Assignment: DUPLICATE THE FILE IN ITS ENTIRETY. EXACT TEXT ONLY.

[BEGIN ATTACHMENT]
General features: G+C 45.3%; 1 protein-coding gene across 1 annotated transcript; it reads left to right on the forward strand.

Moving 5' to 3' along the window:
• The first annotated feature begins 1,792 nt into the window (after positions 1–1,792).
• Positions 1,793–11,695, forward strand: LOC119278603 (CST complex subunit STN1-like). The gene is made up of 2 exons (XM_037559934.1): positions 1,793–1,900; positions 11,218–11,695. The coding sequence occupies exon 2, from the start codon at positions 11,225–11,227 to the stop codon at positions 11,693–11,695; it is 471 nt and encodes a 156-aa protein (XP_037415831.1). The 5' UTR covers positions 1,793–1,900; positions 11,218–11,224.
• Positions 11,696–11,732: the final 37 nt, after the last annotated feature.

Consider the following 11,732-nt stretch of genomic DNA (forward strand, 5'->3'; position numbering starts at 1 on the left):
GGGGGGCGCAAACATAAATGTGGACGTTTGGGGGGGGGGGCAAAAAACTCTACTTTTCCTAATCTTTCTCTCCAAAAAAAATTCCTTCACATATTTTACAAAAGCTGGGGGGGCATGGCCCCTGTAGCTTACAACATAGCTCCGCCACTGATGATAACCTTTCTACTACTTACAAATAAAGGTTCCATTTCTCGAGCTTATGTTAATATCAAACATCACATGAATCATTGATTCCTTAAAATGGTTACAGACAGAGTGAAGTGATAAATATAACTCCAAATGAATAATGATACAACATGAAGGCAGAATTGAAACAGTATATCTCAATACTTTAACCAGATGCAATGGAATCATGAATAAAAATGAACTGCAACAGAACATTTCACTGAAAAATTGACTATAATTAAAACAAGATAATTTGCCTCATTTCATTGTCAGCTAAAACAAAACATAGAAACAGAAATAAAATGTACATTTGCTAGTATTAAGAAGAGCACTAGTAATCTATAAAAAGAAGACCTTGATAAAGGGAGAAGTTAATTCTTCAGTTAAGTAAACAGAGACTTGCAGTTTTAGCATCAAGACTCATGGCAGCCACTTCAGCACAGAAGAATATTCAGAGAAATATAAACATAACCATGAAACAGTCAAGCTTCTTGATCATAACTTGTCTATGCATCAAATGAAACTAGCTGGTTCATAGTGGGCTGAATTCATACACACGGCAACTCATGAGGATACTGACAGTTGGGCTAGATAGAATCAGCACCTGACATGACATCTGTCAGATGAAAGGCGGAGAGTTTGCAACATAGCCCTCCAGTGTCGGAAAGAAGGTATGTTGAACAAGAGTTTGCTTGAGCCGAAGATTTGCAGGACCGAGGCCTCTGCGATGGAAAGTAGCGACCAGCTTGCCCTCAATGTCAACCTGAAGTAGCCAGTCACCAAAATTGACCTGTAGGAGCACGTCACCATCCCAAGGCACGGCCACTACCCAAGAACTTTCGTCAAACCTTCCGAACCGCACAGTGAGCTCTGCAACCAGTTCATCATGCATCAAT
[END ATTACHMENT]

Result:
General features: G+C 45.3%; 1 protein-coding gene across 1 annotated transcript; it reads left to right on the forward strand.

Moving 5' to 3' along the window:
• The first annotated feature begins 1,792 nt into the window (after positions 1–1,792).
• Positions 1,793–11,695, forward strand: LOC119278603 (CST complex subunit STN1-like). The gene is made up of 2 exons (XM_037559934.1): positions 1,793–1,900; positions 11,218–11,695. The coding sequence occupies exon 2, from the start codon at positions 11,225–11,227 to the stop codon at positions 11,693–11,695; it is 471 nt and encodes a 156-aa protein (XP_037415831.1). The 5' UTR covers positions 1,793–1,900; positions 11,218–11,224.
• Positions 11,696–11,732: the final 37 nt, after the last annotated feature.

Consider the following 11,732-nt stretch of genomic DNA (forward strand, 5'->3'; position numbering starts at 1 on the left):
GGGGGGCGCAAACATAAATGTGGACGTTTGGGGGGGGGGGCAAAAAACTCTACTTTTCCTAATCTTTCTCTCCAAAAAAAATTCCTTCACATATTTTACAAAAGCTGGGGGGGCATGGCCCCTGTAGCTTACAACATAGCTCCGCCACTGATGATAACCTTTCTACTACTTACAAATAAAGGTTCCATTTCTCGAGCTTATGTTAATATCAAACATCACATGAATCATTGATTCCTTAAAATGGTTACAGACAGAGTGAAGTGATAAATATAACTCCAAATGAATAATGATACAACATGAAGGCAGAATTGAAACAGTATATCTCAATACTTTAACCAGATGCAATGGAATCATGAATAAAAATGAACTGCAACAGAACATTTCACTGAAAAATTGACTATAATTAAAACAAGATAATTTGCCTCATTTCATTGTCAGCTAAAACAAAACATAGAAACAGAAATAAAATGTACATTTGCTAGTATTAAGAAGAGCACTAGTAATCTATAAAAAGAAGACCTTGATAAAGGGAGAAGTTAATTCTTCAGTTAAGTAAACAGAGACTTGCAGTTTTAGCATCAAGACTCATGGCAGCCACTTCAGCACAGAAGAATATTCAGAGAAATATAAACATAACCATGAAACAGTCAAGCTTCTTGATCATAACTTGTCTATGCATCAAATGAAACTAGCTGGTTCATAGTGGGCTGAATTCATACACACGGCAACTCATGAGGATACTGACAGTTGGGCTAGATAGAATCAGCACCTGACATGACATCTGTCAGATGAAAGGCGGAGAGTTTGCAACATAGCCCTCCAGTGTCGGAAAGAAGGTATGTTGAACAAGAGTTTGCTTGAGCCGAAGATTTGCAGGACCGAGGCCTCTGCGATGGAAAGTAGCGACCAGCTTGCCCTCAATGTCAACCTGAAGTAGCCAGTCACCAAAATTGACCTGTAGGAGCACGTCACCATCCCAAGGCACGGCCACTACCCAAGAACTTTCGTCAAACCTTCCGAACCGCACAGTGAGCTCTGCAACCAGTTCATCATGCATCAAT